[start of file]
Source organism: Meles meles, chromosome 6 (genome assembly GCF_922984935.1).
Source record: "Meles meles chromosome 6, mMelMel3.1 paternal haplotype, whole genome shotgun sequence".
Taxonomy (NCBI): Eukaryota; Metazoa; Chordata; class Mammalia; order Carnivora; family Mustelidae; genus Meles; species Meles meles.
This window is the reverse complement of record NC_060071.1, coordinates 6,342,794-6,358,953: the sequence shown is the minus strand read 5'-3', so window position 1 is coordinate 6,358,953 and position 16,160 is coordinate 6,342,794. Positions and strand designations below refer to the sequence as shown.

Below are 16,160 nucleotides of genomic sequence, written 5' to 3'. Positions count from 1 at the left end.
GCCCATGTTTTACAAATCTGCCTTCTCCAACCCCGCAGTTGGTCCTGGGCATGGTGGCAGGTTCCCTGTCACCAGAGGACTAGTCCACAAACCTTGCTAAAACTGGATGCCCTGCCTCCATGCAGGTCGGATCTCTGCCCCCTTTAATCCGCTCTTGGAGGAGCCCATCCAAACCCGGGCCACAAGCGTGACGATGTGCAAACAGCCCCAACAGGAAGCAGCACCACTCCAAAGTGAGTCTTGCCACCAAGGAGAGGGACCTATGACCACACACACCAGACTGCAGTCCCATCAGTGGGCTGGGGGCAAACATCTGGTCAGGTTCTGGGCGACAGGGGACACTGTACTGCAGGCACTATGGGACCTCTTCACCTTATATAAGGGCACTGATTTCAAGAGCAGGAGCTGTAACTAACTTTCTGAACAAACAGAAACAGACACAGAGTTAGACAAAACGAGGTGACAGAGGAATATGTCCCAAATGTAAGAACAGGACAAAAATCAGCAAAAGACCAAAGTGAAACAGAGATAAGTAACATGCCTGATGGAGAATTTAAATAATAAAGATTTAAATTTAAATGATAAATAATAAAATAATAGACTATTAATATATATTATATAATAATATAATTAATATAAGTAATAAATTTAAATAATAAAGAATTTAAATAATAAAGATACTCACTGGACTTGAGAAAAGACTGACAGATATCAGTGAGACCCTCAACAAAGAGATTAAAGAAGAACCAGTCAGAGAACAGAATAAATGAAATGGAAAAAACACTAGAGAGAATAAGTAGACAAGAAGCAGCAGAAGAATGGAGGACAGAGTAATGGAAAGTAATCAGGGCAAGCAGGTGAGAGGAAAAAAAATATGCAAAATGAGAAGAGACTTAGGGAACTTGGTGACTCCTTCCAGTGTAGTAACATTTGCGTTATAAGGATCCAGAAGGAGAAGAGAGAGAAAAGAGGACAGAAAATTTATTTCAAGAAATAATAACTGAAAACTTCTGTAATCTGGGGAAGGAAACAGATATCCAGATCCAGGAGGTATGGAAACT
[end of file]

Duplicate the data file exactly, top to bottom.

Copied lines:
Source organism: Meles meles, chromosome 6 (genome assembly GCF_922984935.1).
Source record: "Meles meles chromosome 6, mMelMel3.1 paternal haplotype, whole genome shotgun sequence".
Taxonomy (NCBI): Eukaryota; Metazoa; Chordata; class Mammalia; order Carnivora; family Mustelidae; genus Meles; species Meles meles.
This window is the reverse complement of record NC_060071.1, coordinates 6,342,794-6,358,953: the sequence shown is the minus strand read 5'-3', so window position 1 is coordinate 6,358,953 and position 16,160 is coordinate 6,342,794. Positions and strand designations below refer to the sequence as shown.

Below are 16,160 nucleotides of genomic sequence, written 5' to 3'. Positions count from 1 at the left end.
GCCCATGTTTTACAAATCTGCCTTCTCCAACCCCGCAGTTGGTCCTGGGCATGGTGGCAGGTTCCCTGTCACCAGAGGACTAGTCCACAAACCTTGCTAAAACTGGATGCCCTGCCTCCATGCAGGTCGGATCTCTGCCCCCTTTAATCCGCTCTTGGAGGAGCCCATCCAAACCCGGGCCACAAGCGTGACGATGTGCAAACAGCCCCAACAGGAAGCAGCACCACTCCAAAGTGAGTCTTGCCACCAAGGAGAGGGACCTATGACCACACACACCAGACTGCAGTCCCATCAGTGGGCTGGGGGCAAACATCTGGTCAGGTTCTGGGCGACAGGGGACACTGTACTGCAGGCACTATGGGACCTCTTCACCTTATATAAGGGCACTGATTTCAAGAGCAGGAGCTGTAACTAACTTTCTGAACAAACAGAAACAGACACAGAGTTAGACAAAACGAGGTGACAGAGGAATATGTCCCAAATGTAAGAACAGGACAAAAATCAGCAAAAGACCAAAGTGAAACAGAGATAAGTAACATGCCTGATGGAGAATTTAAATAATAAAGATTTAAATTTAAATGATAAATAATAAAATAATAGACTATTAATATATATTATATAATAATATAATTAATATAAGTAATAAATTTAAATAATAAAGAATTTAAATAATAAAGATACTCACTGGACTTGAGAAAAGACTGACAGATATCAGTGAGACCCTCAACAAAGAGATTAAAGAAGAACCAGTCAGAGAACAGAATAAATGAAATGGAAAAAACACTAGAGAGAATAAGTAGACAAGAAGCAGCAGAAGAATGGAGGACAGAGTAATGGAAAGTAATCAGGGCAAGCAGGTGAGAGGAAAAAAAATATGCAAAATGAGAAGAGACTTAGGGAACTTGGTGACTCCTTCCAGTGTAGTAACATTTGCGTTATAAGGATCCAGAAGGAGAAGAGAGAGAAAAGAGGACAGAAAATTTATTTCAAGAAATAATAACTGAAAACTTCTGTAATCTGGGGAAGGAAACAGATATCCAGATCCAGGAGGTATGGAAACT